“Okay…” he hesitantly said, waiting for more info.
“Anyway,” she continued, “The first commercially produced electric guitar was a Hawaiian guitar, the Rickenbacker ‘Frying Pan’ in 1931. The first electric ‘Spanish guitar’ was Lloyd Loar’s ViviTone in 1933. And the first electric ‘Spanish’ solidbody was Rickenbacker again in 1934.”
“Not Gibson or Fender?”
“What?” she said, pretending to be disappointed, “Come on, Ben, don’t embarrass me in front of the old Martin in the back seat!”
“Sorry…” he laughed.
She continued, “Gibson was a big corporation, even back in 1931. They weren’t going to jump on some new fangled fad, like electricity! And Leo hadn’t opened his first radio shop yet! He was still working as an accountant.”
“What’s up with the questions anyway?” she added.
“I don’t know. I just like listening to you talk.”
“Well then listen to this: Turn left onto Spruce Street. It’s the third house on the right.”
Back at the Martin factory, David Rusk had given them directions to Red Brown’s house. David knew Red through a model train collectors group. He had visited Red’s house a few years ago. Ben was a little surprised that David would share that information with two strangers, but apparently Ben and Angie looked innocent enough that David accepted their ‘Red is a family friend’ explanation.
As they got out of the car Angie asked, “Is Red even going to know who you are?”
“Good question. Only if Aunt Maggie mentioned me. But I don’t know why she would.”
Their knock on the door was answered by a tall, handsome 26-year-old.
“Yes?” he asked.
“Hi,” said Ben, “Is this the Brown residence?”
An elderly voice came from the kitchen, “Who’s at the door?”
Yelling toward the kitchen, he said, “I’ve got it Grandma.” He then turned back to Ben and Angie and said, “What can I do for you?”
Ben could see the skepticism in his eyes. He was clearly protective of his grandmother.
In an effort to explain the situation Ben reached into his pocket and unfolded the note that had been hidden in the Strat. Holding it out, he said, “My name is Ben Cooper, from Pittsburgh. And this note is from my Aunt Maggie. She was a friend of Red’s. She sent me to help him with a guitar.”
Looking down at the note, puzzled by its cryptic message, he said, “Hi. I’m Mike. Mike Richards.”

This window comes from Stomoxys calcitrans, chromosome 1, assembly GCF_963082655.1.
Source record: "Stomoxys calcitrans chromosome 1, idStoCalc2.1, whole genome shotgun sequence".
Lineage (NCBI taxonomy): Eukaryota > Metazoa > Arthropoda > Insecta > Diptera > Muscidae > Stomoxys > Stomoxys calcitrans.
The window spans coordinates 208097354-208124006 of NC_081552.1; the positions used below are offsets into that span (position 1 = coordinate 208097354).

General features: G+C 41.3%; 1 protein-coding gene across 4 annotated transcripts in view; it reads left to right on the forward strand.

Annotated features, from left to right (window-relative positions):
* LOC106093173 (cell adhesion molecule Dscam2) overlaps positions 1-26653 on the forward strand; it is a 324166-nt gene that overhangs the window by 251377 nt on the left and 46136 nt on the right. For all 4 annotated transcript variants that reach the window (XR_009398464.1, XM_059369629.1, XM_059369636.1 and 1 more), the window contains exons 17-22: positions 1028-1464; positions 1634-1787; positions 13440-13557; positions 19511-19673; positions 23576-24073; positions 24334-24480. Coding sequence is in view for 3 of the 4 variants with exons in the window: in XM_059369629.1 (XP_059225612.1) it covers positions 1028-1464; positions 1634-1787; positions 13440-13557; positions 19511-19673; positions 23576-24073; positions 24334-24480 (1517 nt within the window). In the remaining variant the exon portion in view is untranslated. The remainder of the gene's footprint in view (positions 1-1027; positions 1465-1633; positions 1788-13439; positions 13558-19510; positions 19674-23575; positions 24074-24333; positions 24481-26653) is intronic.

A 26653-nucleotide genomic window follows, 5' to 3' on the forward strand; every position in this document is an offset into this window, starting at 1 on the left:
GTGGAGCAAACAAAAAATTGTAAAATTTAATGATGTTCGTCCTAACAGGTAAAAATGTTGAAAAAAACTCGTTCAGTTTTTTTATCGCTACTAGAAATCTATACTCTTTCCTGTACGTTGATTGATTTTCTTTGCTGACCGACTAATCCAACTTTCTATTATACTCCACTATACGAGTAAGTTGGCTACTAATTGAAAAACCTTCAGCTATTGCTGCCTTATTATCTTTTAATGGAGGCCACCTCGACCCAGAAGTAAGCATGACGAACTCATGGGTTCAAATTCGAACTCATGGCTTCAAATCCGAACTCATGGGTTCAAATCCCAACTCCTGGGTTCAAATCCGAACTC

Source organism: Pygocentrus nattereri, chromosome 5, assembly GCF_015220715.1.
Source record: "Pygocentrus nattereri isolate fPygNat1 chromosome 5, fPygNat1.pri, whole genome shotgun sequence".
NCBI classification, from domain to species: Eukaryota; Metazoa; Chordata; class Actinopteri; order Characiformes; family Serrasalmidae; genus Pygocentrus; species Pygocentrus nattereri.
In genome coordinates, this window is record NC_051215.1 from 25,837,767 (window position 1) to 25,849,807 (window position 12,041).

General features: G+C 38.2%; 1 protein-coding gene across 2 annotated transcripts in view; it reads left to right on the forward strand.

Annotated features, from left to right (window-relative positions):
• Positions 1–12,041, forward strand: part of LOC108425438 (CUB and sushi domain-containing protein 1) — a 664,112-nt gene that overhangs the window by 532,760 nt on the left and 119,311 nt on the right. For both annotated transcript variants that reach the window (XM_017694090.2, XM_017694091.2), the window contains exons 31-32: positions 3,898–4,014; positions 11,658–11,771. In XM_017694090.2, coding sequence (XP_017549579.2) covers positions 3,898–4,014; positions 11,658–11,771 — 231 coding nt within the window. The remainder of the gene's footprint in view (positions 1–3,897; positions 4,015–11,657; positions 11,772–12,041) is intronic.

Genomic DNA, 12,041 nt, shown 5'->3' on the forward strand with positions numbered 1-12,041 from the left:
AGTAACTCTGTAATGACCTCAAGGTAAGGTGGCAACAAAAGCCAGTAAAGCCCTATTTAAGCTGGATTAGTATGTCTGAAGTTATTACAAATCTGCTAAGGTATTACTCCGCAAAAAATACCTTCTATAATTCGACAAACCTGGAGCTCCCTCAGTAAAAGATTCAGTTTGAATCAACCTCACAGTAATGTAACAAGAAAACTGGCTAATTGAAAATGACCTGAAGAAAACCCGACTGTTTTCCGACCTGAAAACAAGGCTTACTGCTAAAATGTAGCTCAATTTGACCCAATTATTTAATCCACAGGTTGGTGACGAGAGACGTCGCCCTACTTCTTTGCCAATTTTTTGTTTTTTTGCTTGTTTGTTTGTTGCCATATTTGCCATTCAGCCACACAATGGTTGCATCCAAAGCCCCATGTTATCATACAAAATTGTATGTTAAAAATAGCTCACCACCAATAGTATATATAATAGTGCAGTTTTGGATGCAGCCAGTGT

Slowly walking up behind him appeared an 80-year-old woman. “What is it, Mike?” she asked.
“It’s a message about Grandpa,” he said, handing her the note. “From someone named Maggie…”
“Oh my,” she said, stopping in her tracks.
Looking up at Ben and Angie, she said, “Come in. Come in.”
Mike stepped aside and the four of them sat down in the living room.
“I’m Ruth, Red’s wife. It was so nice of Maggie to send you here. How is she?”
A little embarrassed by the question, Ben said, “Oh… I’m sorry. Maggie passed away last month. But she left this note for me. She wanted me to help Red.”
“Oh dear,” said Ruth. Ben could see the sadness in her eyes.
In a comforting tone, Ben said, “Were you and Maggie close?”
With a tear in her eye, Ruth nodded.
She dabbed her eye with a tissue, looked down and said, “We knew she wasn’t well. She wanted to come up and visit, to see Elizabeth one last time.”
Ben and Angie looked at each other, sharing the same confused thought, ‘Who is Elizabeth?’
Mike moved next to his grandmother and put his arm around her. She continued, “And then Red passed…”
Ben and Angie again silently looked at each other.
“That was six weeks ago… I called her to tell her… I wondered why she didn’t come for the funeral. Now I know.”
“I’m so sorry Mrs. Brown,” Angie said softly, speaking for the first time.
Her eyes red, Ruth looked at Angie, and said, “Thank you, dear.”
She looked back at Ben. Still very sad, but this time with a touch of frustration in her voice, she added, “And then there’s the issue with that guitar…”